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Avantika Shergil
Avantika Shergil

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Java Vs Python: Who Bear The Palm In The Tug Of The War?

The comparison, be it of two objects, ideas, or technologies is a thief of joy, but at the same, it’s necessary to identify the perfect ones that match with the goals of businesses or individuals. Similarly, the story of every programing language is unique and incomparable. It’s like the sun and moon that shines but at different time.

However, when it comes to development, the programmers are in the race to create bigger and better apps for the universe, where the selection of one programming language can make or break the success. The selection battle is not less than the top rivalry of Coke and Pepsi where each of the two brands excels in different aspects, have their existing fanbase, and leverage different strategies to stay on the top.

The case of age-old Java and Python is no different where the two languages have managed to survive amidst the advent of new languages and frequent updates. Again, it’s a coding battle, where one defeats other and only one will be declared as a winner.

So, how the developers make this decision? What’s will be the basis of the decision? How one language outweighs other in terms of technical difference, tools, community, innovation, and a lot more? Let’s dive in to get the answer to every possible question.

Before we look deeper into the differences between the two languages, let’s walk through the fundamentals of both languages:


The statically-typed object-oriented language that’s first appeared in 1995 is preferred for dynamic coding. The write-once-run-anywhere language is designed to run on any platform with little dependencies. The open-source and distributed language support multi-threading programming concept and jam-packed with unique features that makes comprehensive web applications development plain-sailing.


The server-side programming language firstly appeared in 1990 aimed to bridge the gap between C and the Shell. Later, with constant updates, the use of the language is extended to meet various web applications development needs. The conservative language is a dynamically-typed general-purpose programming language that requires developers to use less code to describe more. The open-source language has a built-in list and dictionary data structures that enable fast runtime data structures construction effortlessly.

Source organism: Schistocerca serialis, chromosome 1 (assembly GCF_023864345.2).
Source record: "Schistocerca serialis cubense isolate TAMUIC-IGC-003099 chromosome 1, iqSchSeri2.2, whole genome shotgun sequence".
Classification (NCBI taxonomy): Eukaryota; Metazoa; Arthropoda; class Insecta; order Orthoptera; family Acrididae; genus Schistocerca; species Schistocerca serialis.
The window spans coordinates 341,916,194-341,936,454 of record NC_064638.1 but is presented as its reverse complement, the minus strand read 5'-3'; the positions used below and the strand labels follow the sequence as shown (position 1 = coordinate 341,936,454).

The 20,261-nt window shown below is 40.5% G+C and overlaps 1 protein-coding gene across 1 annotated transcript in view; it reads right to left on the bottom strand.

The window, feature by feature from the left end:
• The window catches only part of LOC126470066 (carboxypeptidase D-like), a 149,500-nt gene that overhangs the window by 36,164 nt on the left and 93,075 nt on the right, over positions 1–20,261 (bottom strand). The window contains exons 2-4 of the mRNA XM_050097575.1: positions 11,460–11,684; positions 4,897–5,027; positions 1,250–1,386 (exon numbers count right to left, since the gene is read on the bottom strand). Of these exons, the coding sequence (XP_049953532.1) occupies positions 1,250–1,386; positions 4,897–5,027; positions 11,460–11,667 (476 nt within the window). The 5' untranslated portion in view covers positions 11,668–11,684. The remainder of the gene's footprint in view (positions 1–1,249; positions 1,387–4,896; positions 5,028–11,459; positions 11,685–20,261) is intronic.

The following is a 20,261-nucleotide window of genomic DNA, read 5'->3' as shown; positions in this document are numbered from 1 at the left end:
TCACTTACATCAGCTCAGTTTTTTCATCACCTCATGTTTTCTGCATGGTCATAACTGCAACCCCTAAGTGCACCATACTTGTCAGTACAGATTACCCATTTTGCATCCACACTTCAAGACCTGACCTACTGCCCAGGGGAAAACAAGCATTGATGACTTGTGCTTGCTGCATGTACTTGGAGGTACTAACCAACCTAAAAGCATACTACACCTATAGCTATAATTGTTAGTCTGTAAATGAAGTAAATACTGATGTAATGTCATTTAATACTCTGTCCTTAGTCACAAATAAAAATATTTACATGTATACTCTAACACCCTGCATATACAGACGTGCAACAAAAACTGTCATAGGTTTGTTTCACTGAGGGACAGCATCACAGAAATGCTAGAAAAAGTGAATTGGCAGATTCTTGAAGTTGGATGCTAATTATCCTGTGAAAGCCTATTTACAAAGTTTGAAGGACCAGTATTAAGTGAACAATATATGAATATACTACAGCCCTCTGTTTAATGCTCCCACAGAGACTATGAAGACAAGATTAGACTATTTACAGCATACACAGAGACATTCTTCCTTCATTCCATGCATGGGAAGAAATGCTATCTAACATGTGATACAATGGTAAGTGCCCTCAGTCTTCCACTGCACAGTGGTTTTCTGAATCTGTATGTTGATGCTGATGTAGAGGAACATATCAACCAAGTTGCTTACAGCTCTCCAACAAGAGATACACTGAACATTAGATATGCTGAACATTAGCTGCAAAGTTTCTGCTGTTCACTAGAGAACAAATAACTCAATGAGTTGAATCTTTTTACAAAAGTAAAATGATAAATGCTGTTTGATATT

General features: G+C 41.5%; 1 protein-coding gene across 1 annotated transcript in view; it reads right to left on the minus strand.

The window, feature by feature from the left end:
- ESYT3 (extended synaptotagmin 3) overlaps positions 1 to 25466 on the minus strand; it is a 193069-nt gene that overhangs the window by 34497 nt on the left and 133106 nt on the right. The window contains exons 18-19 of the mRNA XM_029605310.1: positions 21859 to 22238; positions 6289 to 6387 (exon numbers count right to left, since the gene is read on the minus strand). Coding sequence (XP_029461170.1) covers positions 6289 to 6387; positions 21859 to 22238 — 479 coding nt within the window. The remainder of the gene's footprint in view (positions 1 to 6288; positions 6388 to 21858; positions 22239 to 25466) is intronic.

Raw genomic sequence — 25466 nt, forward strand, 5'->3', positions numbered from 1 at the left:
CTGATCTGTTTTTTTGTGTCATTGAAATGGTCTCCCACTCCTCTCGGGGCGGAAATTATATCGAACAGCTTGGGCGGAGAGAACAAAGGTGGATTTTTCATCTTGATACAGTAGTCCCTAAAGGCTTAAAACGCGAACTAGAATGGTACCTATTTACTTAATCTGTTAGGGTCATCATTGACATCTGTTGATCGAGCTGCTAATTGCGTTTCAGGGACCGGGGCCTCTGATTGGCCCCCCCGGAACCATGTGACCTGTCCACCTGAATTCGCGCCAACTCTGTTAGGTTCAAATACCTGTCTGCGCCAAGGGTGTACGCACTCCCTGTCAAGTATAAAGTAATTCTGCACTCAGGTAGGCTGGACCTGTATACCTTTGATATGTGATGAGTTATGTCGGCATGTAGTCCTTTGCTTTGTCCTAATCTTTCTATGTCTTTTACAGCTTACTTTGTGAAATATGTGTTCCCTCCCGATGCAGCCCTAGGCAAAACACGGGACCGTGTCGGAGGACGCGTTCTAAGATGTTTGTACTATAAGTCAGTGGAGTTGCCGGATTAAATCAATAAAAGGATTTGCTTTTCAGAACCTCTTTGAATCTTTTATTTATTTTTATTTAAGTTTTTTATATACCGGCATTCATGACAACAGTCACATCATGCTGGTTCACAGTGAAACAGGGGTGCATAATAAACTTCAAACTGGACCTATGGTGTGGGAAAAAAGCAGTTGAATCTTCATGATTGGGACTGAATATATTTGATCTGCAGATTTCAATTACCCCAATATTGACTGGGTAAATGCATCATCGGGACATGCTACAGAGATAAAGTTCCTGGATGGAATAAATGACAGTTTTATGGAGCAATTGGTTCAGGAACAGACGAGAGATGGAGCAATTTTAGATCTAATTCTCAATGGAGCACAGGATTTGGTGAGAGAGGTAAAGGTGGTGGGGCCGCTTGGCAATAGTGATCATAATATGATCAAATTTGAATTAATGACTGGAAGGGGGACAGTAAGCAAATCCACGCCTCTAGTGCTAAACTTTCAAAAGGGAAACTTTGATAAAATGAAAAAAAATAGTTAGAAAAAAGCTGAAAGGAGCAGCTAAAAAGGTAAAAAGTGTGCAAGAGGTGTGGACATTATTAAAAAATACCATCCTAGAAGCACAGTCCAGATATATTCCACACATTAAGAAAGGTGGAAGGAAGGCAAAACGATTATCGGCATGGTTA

Moreover, the language has also gained the title of ‘Programming Language Hall of Fame’ for 2018 due to enormous advantages it offers.

The differences between the two- Python vs. Java:

  • Trends and Popularity

Replacing the old kid- Java on the tech block is not possible for the new entrants such as Kotlin, but the popularity (not potential) of the language has certainly gone southwards. On the other hand, Python is excelling in the market with enormous growth and usage in the development space.

According to Github’s Octoverse report, among all of the hundreds of programming languages in which the developers write code, Java still secures the second position with millions of contributors in public and private repositories. Python shot up to #3 among top languages used on the platform.

Stackoverflow’s survey report illustrates the similar scene where Python spotted as the fast-growing language, but Java ranked at the top with 45% of the developers contributing followed by Python at 39%.

The result: Java gains an upper hand over Python.

  • Architecture

In Java, the JVM (Java virtual machine) provides the runtime environment to run the code which converts Java bytecode into machine language that can be otherwise compiled at the execution time. The simple architecture leads to a seamless experience for the java developers during development.

In Python, the interpreter translates thpython vs java differencese source code into machine-independent bytecode and then stores the bytecode file in a folder. When the program is run, no translation is done again and the bytecodes are employed which are then shipped to PVM (Python virtual machine) where the code executes.

The result: It’s neutral.

  • Speed

It’s difficult to declare a winner in the performance equation because the languages don’t have speed, instead, they have semantics. So, for the comparison in the speed section, the language execution speed, program implementation speed, and third-party libraries performance are considered.

The just-in-time compiler of Java compiles bytecode into native machine code in the real-time, which is directly called by the JVM. It means no code interpretation is required during the compilation process that makes Java swifter, smarter and faster.

On the other hand, Python is an interpreter-based programming language where the codes are interpreted based on the variable time and datatype identification is also done in the runtime that deteriorates the language performance.